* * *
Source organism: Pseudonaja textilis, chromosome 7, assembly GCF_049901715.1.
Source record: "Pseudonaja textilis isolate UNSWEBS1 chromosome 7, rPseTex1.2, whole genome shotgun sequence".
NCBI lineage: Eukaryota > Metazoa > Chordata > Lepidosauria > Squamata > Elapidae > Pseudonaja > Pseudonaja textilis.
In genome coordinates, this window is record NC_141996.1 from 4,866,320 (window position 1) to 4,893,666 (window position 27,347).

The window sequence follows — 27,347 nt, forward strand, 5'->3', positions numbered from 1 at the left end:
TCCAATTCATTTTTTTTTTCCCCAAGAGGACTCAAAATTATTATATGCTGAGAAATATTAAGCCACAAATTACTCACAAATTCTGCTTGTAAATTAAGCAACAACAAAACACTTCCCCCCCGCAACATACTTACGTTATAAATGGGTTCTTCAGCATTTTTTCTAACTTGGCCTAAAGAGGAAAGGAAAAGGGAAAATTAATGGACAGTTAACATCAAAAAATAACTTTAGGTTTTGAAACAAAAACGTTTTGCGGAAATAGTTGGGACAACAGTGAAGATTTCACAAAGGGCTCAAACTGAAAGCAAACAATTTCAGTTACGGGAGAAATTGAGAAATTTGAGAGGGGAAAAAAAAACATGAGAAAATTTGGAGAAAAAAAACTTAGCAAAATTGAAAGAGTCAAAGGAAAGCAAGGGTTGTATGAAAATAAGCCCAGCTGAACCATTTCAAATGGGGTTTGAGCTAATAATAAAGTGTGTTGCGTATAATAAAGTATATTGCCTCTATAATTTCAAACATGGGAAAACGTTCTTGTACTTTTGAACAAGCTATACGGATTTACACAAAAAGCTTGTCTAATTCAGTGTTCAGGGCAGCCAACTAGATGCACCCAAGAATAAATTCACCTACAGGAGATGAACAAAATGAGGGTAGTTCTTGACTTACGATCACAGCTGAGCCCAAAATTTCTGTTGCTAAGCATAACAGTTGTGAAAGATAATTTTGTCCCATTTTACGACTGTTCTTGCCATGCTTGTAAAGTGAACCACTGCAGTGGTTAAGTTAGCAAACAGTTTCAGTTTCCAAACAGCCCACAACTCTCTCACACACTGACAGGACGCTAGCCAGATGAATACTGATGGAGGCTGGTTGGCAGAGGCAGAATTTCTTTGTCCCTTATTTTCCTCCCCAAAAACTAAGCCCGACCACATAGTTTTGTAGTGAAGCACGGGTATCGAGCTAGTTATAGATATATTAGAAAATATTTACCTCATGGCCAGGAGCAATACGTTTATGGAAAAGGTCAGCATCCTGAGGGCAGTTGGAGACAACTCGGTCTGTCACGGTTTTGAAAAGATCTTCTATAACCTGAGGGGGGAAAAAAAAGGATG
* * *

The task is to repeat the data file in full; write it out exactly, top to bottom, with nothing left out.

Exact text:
Source organism: Pseudonaja textilis, chromosome 7, assembly GCF_049901715.1.
Source record: "Pseudonaja textilis isolate UNSWEBS1 chromosome 7, rPseTex1.2, whole genome shotgun sequence".
NCBI lineage: Eukaryota > Metazoa > Chordata > Lepidosauria > Squamata > Elapidae > Pseudonaja > Pseudonaja textilis.
In genome coordinates, this window is record NC_141996.1 from 4,866,320 (window position 1) to 4,893,666 (window position 27,347).

The window sequence follows — 27,347 nt, forward strand, 5'->3', positions numbered from 1 at the left end:
TCCAATTCATTTTTTTTTTCCCCAAGAGGACTCAAAATTATTATATGCTGAGAAATATTAAGCCACAAATTACTCACAAATTCTGCTTGTAAATTAAGCAACAACAAAACACTTCCCCCCCGCAACATACTTACGTTATAAATGGGTTCTTCAGCATTTTTTCTAACTTGGCCTAAAGAGGAAAGGAAAAGGGAAAATTAATGGACAGTTAACATCAAAAAATAACTTTAGGTTTTGAAACAAAAACGTTTTGCGGAAATAGTTGGGACAACAGTGAAGATTTCACAAAGGGCTCAAACTGAAAGCAAACAATTTCAGTTACGGGAGAAATTGAGAAATTTGAGAGGGGAAAAAAAAACATGAGAAAATTTGGAGAAAAAAAACTTAGCAAAATTGAAAGAGTCAAAGGAAAGCAAGGGTTGTATGAAAATAAGCCCAGCTGAACCATTTCAAATGGGGTTTGAGCTAATAATAAAGTGTGTTGCGTATAATAAAGTATATTGCCTCTATAATTTCAAACATGGGAAAACGTTCTTGTACTTTTGAACAAGCTATACGGATTTACACAAAAAGCTTGTCTAATTCAGTGTTCAGGGCAGCCAACTAGATGCACCCAAGAATAAATTCACCTACAGGAGATGAACAAAATGAGGGTAGTTCTTGACTTACGATCACAGCTGAGCCCAAAATTTCTGTTGCTAAGCATAACAGTTGTGAAAGATAATTTTGTCCCATTTTACGACTGTTCTTGCCATGCTTGTAAAGTGAACCACTGCAGTGGTTAAGTTAGCAAACAGTTTCAGTTTCCAAACAGCCCACAACTCTCTCACACACTGACAGGACGCTAGCCAGATGAATACTGATGGAGGCTGGTTGGCAGAGGCAGAATTTCTTTGTCCCTTATTTTCCTCCCCAAAAACTAAGCCCGACCACATAGTTTTGTAGTGAAGCACGGGTATCGAGCTAGTTATAGATATATTAGAAAATATTTACCTCATGGCCAGGAGCAATACGTTTATGGAAAAGGTCAGCATCCTGAGGGCAGTTGGAGACAACTCGGTCTGTCACGGTTTTGAAAAGATCTTCTATAACCTGAGGGGGGAAAAAAAAGGATG